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Leaving Pearl Street Grill one recent afternoon, a woman in need of a ride texted the restaurant’s address to Liberty Cab. Within seconds, she received a reply, with the name of the driver, the number of the taxi and the distance away: four-tenths of a mile.

The taxi, a large American-made sedan in good condition, arrived four minutes after the text was sent.

The cab dropped off the woman 19 minutes later at a coffee shop on Hertel Avenue, and the bill came to $23.80 before tip, Then the passenger swiped her credit card on a machine facing the back seat.

Back at Pearl Street Grill, another rider took out her phone, tapped an app for Lyft, a new ridesharing service in town, and the app immediately let her know the nearest driver was 12 minutes away.

Exactly 12 minutes later, a BMW in good condition showed up and took her to the same coffee shop on Hertel Avenue. The driver was talkative and friendly, and offered the rider a package of mints. She arrived at the coffee shop 16 minutes later. The Lyft app suggested a “donation” of $21, before a tip.

After she got out of the car, she paid on her phone and rated her driver on a five-star scale, which determines whether she is matched up with the same driver again.

Lyft started in Buffalo in April, and the state is trying to shut down the service, saying it violates several laws governing for-hire transportation and insurance.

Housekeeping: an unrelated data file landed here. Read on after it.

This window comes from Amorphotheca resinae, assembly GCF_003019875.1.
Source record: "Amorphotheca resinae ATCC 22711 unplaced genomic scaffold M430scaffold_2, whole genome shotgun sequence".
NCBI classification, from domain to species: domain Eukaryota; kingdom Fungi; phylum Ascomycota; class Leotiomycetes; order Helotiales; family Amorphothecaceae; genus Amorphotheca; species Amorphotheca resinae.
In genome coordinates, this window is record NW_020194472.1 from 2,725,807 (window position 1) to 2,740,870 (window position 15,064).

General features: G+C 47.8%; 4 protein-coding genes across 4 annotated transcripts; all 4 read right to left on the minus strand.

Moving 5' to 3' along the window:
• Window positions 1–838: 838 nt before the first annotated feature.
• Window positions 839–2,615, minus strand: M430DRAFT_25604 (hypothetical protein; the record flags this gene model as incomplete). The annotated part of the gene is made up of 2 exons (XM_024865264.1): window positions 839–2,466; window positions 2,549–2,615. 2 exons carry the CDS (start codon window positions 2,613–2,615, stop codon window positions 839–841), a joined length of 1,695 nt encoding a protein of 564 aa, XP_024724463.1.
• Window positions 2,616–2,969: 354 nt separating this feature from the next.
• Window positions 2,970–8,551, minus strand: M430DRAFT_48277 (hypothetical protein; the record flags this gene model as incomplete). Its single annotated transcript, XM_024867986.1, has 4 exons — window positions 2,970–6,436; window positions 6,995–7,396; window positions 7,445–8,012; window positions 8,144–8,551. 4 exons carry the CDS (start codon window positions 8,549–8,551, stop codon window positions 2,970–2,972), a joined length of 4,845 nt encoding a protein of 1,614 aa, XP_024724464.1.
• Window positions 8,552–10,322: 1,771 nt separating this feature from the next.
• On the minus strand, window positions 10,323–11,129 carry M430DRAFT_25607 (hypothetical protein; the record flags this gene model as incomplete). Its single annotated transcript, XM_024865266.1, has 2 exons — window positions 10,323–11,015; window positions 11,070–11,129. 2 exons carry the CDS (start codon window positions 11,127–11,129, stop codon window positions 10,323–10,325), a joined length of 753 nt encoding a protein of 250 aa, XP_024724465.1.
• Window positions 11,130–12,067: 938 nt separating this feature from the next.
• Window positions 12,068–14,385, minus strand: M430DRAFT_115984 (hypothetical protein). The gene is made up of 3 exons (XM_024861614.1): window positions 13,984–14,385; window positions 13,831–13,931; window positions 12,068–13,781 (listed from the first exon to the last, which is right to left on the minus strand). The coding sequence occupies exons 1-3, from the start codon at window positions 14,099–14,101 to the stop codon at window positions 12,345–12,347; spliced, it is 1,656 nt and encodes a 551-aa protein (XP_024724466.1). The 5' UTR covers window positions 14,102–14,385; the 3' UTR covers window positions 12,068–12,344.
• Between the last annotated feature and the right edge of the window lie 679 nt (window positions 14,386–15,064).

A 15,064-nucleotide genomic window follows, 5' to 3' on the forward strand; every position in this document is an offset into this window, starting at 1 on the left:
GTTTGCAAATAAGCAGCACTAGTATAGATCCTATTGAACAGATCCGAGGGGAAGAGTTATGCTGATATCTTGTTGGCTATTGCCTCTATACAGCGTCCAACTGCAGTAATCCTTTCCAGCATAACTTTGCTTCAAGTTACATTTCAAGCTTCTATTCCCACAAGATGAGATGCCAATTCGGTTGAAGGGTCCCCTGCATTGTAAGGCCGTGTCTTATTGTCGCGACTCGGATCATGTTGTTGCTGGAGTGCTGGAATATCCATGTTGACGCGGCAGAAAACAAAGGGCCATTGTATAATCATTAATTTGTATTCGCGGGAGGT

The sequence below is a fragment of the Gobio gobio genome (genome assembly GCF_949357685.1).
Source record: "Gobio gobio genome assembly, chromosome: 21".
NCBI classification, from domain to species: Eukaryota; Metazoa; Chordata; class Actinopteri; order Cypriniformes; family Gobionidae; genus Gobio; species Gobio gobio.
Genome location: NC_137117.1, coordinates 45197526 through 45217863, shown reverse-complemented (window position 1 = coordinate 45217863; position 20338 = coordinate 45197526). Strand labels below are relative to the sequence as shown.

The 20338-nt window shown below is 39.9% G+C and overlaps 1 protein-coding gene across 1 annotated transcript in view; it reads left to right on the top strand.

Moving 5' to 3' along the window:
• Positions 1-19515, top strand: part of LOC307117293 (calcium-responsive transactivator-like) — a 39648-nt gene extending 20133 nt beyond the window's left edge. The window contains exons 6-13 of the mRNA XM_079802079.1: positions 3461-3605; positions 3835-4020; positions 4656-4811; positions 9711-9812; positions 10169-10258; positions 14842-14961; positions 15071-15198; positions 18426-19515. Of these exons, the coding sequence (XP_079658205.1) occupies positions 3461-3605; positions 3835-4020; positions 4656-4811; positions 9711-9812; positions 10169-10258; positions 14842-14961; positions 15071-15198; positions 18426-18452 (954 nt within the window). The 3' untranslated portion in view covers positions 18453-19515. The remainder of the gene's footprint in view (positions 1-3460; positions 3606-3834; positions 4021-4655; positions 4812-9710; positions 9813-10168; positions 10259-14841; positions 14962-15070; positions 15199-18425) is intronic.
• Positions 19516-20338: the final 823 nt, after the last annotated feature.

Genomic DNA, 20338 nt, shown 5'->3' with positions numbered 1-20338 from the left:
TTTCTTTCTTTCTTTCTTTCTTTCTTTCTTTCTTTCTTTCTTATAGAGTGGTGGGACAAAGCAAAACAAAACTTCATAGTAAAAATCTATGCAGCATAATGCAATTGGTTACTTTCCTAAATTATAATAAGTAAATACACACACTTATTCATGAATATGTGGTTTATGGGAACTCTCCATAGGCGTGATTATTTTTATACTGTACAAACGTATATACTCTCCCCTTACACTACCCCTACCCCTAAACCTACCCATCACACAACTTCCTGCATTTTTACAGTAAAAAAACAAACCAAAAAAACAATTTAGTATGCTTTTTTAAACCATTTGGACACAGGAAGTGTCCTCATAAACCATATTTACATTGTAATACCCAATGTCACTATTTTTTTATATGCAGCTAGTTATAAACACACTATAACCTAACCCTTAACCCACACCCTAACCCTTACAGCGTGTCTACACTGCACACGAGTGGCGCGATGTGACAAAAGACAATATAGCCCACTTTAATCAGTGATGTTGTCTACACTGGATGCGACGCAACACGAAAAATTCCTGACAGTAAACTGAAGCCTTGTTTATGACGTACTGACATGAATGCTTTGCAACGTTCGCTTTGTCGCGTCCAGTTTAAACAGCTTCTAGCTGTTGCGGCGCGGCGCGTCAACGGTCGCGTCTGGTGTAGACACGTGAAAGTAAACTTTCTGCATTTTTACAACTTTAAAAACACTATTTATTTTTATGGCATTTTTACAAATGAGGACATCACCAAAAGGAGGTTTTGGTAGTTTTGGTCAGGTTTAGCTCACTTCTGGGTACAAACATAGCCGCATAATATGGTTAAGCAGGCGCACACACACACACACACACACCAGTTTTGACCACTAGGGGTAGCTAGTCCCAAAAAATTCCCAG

Cab companies are hoping the state is successful.

Lyft and other ridesharing services have popped up in cities across the country as a low-cost alternative to cabs and liveries, allowing people with cars to make extra money or subsidize the cost of owning the car. Lyft stresses camaraderie between riders and drivers, and cars bear a fuzzy pink moustache on the grill. The company’s slogan is “your friend with a car” and encourages riders to sit in the front seat.

Lyft is especially popular among young people and college students, and advertises heavily on social media.

Taxi drivers in Buffalo and elsewhere have fought Lyft and a similar service, UberX, arguing that they operate like cabs without following the same regulations or paying insurance costs.

“My drivers are legal, the cars are insured properly,” said Bill Yuhnke, president of Liberty and Yellow Cab. “It’s run like the old Wild West, and they don’t need anything.”